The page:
In fact, in pretty much every case where a data-item is defined as initially optional, we will identify some subsequent business activity where the data-item is required, a business function that allows someone to set the required values and probably a set of rules for working out what the default value should be if it isn’t set.
In other words, every data-item in a data model will eventually be mandatory at some point during its lifecycle.
Why Is This Important?In the good old days of centralised processing and single purpose applications, knowing exactly what is optional and the circumstances in which it is mandatory was considered nice to know but not essential (probably why this depth of analysis is no longer done). If anything didn’t work properly, then we knew the problem was localised to that application and it was a relatively easy task to identify the problem and fix it.
However, as mentioned in the preamble, in highly distributed data environments, it’s rare that all of the business analysis is completed as a single coherent piece of work or that one group is necessarily aware of the detailed analysis that another group has performed in similar areas in the past.
In addition, businesses that partition their activities in some way, such as having a separate operating business unit for defined geographic areas or target demographic markets, might also have multiple business applications that duplicate sets of business activities (see previous article on “Domain Decomposition” for a discussion of this).
Also, in these sorts of complex environments, there is also a lot of data flowing around between systems where data from multiple business sub-systems flow into a single system or a single business system feeds multiple other systems. Often these “data feeds” are snapshots of the data held in the source system, and it is left to each receiver of the data to figure out what is or is not valid about the data they receive.
Finally, there is also the widespread growth of central data warehouses for managing master data and numerous data marts designed for business intelligence and operational monitoring which consume data, transform it, analyse it and produce new data from the results.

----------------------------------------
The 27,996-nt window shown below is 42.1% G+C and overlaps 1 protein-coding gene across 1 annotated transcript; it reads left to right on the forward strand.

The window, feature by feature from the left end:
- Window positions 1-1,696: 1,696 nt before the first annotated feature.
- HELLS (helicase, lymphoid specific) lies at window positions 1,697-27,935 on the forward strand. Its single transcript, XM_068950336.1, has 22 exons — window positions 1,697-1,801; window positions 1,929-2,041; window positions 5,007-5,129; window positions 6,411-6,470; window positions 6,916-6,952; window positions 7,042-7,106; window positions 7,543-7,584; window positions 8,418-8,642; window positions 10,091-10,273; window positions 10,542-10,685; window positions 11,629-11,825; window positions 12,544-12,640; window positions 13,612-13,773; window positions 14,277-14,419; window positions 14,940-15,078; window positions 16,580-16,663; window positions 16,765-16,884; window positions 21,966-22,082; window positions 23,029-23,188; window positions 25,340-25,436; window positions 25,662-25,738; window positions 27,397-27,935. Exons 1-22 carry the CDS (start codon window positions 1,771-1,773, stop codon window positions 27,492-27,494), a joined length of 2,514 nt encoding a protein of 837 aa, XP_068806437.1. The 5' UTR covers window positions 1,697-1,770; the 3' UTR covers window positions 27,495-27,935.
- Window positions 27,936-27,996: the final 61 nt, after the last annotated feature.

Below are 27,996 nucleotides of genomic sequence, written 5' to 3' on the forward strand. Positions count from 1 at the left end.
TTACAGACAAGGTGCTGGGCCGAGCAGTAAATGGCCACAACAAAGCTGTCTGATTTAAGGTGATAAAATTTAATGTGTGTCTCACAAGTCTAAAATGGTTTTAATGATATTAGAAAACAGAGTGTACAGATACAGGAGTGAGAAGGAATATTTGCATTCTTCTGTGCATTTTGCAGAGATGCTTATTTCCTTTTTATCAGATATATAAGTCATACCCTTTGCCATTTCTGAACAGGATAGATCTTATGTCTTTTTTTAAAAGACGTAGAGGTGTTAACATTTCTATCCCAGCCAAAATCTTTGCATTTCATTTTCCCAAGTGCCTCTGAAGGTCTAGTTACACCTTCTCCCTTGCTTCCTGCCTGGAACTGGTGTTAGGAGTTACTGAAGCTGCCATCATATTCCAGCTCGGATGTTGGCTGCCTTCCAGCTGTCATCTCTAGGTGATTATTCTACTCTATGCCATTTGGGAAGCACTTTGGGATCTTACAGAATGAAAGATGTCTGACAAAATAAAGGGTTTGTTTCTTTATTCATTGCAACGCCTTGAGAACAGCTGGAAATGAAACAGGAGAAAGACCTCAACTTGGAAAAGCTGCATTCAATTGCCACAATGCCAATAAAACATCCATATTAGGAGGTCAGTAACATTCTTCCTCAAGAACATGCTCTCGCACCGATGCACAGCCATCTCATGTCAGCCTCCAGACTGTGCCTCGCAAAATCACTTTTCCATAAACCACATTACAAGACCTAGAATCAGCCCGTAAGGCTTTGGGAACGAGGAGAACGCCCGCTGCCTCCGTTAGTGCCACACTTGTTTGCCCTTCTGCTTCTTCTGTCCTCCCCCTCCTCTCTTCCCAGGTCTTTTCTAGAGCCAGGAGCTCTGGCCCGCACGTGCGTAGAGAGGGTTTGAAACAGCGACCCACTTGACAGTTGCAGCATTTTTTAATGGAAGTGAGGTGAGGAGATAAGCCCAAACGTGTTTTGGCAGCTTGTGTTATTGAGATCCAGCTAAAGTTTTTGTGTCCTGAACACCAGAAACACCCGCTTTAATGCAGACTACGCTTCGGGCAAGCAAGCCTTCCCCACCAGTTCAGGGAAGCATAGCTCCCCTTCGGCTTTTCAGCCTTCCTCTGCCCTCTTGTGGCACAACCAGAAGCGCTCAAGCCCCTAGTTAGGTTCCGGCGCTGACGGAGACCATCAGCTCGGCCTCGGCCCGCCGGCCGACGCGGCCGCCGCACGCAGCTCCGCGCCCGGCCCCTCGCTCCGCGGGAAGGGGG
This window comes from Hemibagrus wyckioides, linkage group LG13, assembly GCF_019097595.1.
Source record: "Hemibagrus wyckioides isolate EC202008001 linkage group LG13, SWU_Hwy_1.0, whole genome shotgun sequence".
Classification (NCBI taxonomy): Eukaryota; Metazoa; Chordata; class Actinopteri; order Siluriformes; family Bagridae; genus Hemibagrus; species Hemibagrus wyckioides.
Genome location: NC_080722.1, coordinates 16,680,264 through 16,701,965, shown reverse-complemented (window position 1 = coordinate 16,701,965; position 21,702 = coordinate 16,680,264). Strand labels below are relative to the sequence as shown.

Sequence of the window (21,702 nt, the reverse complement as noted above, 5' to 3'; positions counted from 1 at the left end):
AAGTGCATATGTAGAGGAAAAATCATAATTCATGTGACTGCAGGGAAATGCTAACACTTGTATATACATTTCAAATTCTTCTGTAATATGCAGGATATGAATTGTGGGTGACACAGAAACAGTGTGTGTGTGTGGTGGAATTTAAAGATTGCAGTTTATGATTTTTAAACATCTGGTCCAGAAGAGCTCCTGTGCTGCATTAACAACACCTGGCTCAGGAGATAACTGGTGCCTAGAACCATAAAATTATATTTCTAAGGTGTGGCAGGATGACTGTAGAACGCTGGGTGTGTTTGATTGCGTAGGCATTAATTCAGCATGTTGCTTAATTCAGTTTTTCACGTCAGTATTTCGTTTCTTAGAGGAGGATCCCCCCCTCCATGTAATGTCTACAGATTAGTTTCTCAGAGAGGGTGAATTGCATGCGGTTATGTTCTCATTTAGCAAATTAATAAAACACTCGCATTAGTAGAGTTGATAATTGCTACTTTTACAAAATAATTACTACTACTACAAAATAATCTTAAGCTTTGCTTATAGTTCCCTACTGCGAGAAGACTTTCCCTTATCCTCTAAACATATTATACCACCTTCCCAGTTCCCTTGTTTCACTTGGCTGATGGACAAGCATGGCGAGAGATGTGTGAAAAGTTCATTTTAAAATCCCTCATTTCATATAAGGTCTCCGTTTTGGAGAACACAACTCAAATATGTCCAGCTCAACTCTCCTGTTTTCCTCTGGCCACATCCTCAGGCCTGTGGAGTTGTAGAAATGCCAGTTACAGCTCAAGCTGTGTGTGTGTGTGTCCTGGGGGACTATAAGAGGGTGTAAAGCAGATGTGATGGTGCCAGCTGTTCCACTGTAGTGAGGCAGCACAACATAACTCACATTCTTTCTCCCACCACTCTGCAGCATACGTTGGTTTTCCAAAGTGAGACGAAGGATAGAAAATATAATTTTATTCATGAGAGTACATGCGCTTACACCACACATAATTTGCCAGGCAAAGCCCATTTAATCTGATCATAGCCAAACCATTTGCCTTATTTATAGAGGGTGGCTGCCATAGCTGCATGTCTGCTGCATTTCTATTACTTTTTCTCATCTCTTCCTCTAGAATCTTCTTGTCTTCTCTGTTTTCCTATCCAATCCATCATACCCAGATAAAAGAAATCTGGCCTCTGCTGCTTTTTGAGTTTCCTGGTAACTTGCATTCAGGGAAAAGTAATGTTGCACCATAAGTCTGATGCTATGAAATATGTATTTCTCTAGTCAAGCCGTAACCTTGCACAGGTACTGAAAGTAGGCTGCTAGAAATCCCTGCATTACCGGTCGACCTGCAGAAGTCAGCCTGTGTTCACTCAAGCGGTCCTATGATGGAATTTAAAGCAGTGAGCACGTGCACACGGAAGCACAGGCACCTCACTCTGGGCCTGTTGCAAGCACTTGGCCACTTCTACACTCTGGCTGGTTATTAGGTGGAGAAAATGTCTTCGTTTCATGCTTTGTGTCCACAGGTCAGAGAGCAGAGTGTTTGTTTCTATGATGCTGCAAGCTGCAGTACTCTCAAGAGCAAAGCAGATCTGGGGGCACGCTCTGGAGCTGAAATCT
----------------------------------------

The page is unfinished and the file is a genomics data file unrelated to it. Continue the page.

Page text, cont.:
Essentially a data model, or some parts of it, might be reused and implemented in many different areas by many different development teams.
As well as now having multiple points of implementation we also have multiple methods of implementation where these rules may or may not be enforced.
In many cases, the optionality rules will be embedded inside the consuming application code where the decisions of what to do when unknown data is encountered are made when the data is used. In other cases, they will be implemented in the functions that maintain the data; and in other cases, they might even be implemented as triggers against a database table.
In other words, they could be just about anywhere or nowhere with an associated risk of inconsistent process behaviour and poor decision making.
To summarise, the “Nothing is optional” principle touches on some key business principles which are:
- A data model normally only describes the initial state of a business entity and that state may change over time as more information is gathered.
- There must be a reason for having the data (i.e., some external person activity must have a need for it that it cannot complete unless the data is defined).
- The data must come from somewhere (i.e., some external person or process must be responsible for providing the information so that it can be used later).
- There are conditional rules, not captured in the normal “boxes & lines” model, which define constraints that need to be enforced depending on the use of the data.
- “Unknown” can have different meanings and can imply an actual value which should be used if an actual value isn’t supplied.
If we accept the importance of discovering these rules, then we need to decide where to document them so that they are available to all interested parties.
In the last few years Canonical Data Models (a.k.a. Business Information Models as discussed in a previous article) are becoming more and more common which act as a Platform Independent Model (PIM) from which other Platform Specific Models such as database schema, software class models and (most commonly) Service message interface specifications in XML Schema are generated.
By capturing the rules for optionality in this Canonical Data Model, we have a central point of documentation where we can explain what the rules are and how to apply them. Then, if using Model Driven Generation techniques to produce the derived Platform Specific Models, we can also ensure that the rule is applied consistently in all the different areas where the relevant data-items are used.
We can also ensure, as the Canonical Data Model is part of the Data Architecture, that we have full coverage of all the functional business requirements.